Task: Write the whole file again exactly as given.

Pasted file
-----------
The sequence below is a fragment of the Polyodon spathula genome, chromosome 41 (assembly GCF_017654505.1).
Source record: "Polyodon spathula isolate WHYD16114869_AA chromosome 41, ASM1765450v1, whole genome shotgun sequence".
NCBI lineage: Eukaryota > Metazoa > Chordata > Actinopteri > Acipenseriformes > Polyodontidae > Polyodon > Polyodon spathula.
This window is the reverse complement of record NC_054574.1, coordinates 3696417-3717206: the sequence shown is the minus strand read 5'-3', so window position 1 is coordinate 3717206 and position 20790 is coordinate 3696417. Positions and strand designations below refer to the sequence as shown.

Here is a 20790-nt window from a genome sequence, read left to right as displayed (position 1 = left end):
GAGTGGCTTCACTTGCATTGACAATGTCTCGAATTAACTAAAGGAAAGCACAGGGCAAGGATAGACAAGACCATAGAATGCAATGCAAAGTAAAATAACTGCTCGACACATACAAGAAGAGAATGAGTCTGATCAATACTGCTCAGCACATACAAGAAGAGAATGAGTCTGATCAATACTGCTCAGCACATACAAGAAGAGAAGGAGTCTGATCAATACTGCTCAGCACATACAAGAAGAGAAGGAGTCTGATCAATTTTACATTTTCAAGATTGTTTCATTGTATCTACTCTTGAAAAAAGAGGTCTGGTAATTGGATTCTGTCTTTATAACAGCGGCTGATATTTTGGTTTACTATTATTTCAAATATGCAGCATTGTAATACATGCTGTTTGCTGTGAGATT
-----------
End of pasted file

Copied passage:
The sequence below is a fragment of the Polyodon spathula genome, chromosome 41 (assembly GCF_017654505.1).
Source record: "Polyodon spathula isolate WHYD16114869_AA chromosome 41, ASM1765450v1, whole genome shotgun sequence".
NCBI lineage: Eukaryota > Metazoa > Chordata > Actinopteri > Acipenseriformes > Polyodontidae > Polyodon > Polyodon spathula.
This window is the reverse complement of record NC_054574.1, coordinates 3696417-3717206: the sequence shown is the minus strand read 5'-3', so window position 1 is coordinate 3717206 and position 20790 is coordinate 3696417. Positions and strand designations below refer to the sequence as shown.

Here is a 20790-nt window from a genome sequence, read left to right as displayed (position 1 = left end):
GAGTGGCTTCACTTGCATTGACAATGTCTCGAATTAACTAAAGGAAAGCACAGGGCAAGGATAGACAAGACCATAGAATGCAATGCAAAGTAAAATAACTGCTCGACACATACAAGAAGAGAATGAGTCTGATCAATACTGCTCAGCACATACAAGAAGAGAATGAGTCTGATCAATACTGCTCAGCACATACAAGAAGAGAAGGAGTCTGATCAATACTGCTCAGCACATACAAGAAGAGAAGGAGTCTGATCAATTTTACATTTTCAAGATTGTTTCATTGTATCTACTCTTGAAAAAAGAGGTCTGGTAATTGGATTCTGTCTTTATAACAGCGGCTGATATTTTGGTTTACTATTATTTCAAATATGCAGCATTGTAATACATGCTGTTTGCTGTGAGATT